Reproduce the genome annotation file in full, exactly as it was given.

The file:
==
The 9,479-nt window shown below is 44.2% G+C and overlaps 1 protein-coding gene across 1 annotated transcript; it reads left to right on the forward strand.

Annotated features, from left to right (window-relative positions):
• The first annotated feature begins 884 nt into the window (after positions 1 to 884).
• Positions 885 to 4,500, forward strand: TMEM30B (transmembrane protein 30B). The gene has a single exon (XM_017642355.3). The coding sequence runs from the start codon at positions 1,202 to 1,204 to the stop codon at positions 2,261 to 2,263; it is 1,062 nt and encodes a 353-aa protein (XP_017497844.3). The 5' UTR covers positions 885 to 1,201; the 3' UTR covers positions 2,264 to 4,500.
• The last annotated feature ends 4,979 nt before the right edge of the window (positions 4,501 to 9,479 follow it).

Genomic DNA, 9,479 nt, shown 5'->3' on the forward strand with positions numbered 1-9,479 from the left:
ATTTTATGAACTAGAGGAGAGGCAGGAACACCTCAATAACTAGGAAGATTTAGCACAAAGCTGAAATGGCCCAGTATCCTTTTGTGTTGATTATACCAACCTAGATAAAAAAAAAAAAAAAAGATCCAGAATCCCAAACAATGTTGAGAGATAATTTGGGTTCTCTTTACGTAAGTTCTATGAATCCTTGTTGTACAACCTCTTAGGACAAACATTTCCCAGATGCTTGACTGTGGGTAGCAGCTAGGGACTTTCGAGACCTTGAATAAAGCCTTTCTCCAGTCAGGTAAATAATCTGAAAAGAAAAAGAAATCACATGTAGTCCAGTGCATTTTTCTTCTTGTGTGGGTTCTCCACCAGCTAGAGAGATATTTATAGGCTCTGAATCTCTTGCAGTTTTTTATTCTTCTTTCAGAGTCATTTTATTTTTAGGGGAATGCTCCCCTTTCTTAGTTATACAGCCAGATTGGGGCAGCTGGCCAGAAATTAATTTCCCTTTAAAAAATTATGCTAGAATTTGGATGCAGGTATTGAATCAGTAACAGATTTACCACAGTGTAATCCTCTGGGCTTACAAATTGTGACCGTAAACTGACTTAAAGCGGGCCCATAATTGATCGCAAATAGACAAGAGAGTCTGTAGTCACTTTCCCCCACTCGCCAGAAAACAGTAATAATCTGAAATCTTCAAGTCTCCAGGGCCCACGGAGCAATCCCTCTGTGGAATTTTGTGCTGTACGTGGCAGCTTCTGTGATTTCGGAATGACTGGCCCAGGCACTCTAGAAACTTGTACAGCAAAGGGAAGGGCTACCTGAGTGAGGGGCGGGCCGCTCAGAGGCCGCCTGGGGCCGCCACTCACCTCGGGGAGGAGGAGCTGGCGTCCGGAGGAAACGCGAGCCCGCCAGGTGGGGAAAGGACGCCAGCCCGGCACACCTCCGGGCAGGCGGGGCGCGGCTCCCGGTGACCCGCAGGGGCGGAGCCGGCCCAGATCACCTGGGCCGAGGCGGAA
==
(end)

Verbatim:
The 9,479-nt window shown below is 44.2% G+C and overlaps 1 protein-coding gene across 1 annotated transcript; it reads left to right on the forward strand.

Annotated features, from left to right (window-relative positions):
• The first annotated feature begins 884 nt into the window (after positions 1 to 884).
• Positions 885 to 4,500, forward strand: TMEM30B (transmembrane protein 30B). The gene has a single exon (XM_017642355.3). The coding sequence runs from the start codon at positions 1,202 to 1,204 to the stop codon at positions 2,261 to 2,263; it is 1,062 nt and encodes a 353-aa protein (XP_017497844.3). The 5' UTR covers positions 885 to 1,201; the 3' UTR covers positions 2,264 to 4,500.
• The last annotated feature ends 4,979 nt before the right edge of the window (positions 4,501 to 9,479 follow it).

Genomic DNA, 9,479 nt, shown 5'->3' on the forward strand with positions numbered 1-9,479 from the left:
ATTTTATGAACTAGAGGAGAGGCAGGAACACCTCAATAACTAGGAAGATTTAGCACAAAGCTGAAATGGCCCAGTATCCTTTTGTGTTGATTATACCAACCTAGATAAAAAAAAAAAAAAAAGATCCAGAATCCCAAACAATGTTGAGAGATAATTTGGGTTCTCTTTACGTAAGTTCTATGAATCCTTGTTGTACAACCTCTTAGGACAAACATTTCCCAGATGCTTGACTGTGGGTAGCAGCTAGGGACTTTCGAGACCTTGAATAAAGCCTTTCTCCAGTCAGGTAAATAATCTGAAAAGAAAAAGAAATCACATGTAGTCCAGTGCATTTTTCTTCTTGTGTGGGTTCTCCACCAGCTAGAGAGATATTTATAGGCTCTGAATCTCTTGCAGTTTTTTATTCTTCTTTCAGAGTCATTTTATTTTTAGGGGAATGCTCCCCTTTCTTAGTTATACAGCCAGATTGGGGCAGCTGGCCAGAAATTAATTTCCCTTTAAAAAATTATGCTAGAATTTGGATGCAGGTATTGAATCAGTAACAGATTTACCACAGTGTAATCCTCTGGGCTTACAAATTGTGACCGTAAACTGACTTAAAGCGGGCCCATAATTGATCGCAAATAGACAAGAGAGTCTGTAGTCACTTTCCCCCACTCGCCAGAAAACAGTAATAATCTGAAATCTTCAAGTCTCCAGGGCCCACGGAGCAATCCCTCTGTGGAATTTTGTGCTGTACGTGGCAGCTTCTGTGATTTCGGAATGACTGGCCCAGGCACTCTAGAAACTTGTACAGCAAAGGGAAGGGCTACCTGAGTGAGGGGCGGGCCGCTCAGAGGCCGCCTGGGGCCGCCACTCACCTCGGGGAGGAGGAGCTGGCGTCCGGAGGAAACGCGAGCCCGCCAGGTGGGGAAAGGACGCCAGCCCGGCACACCTCCGGGCAGGCGGGGCGCGGCTCCCGGTGACCCGCAGGGGCGGAGCCGGCCCAGATCACCTGGGCCGAGGCGGAA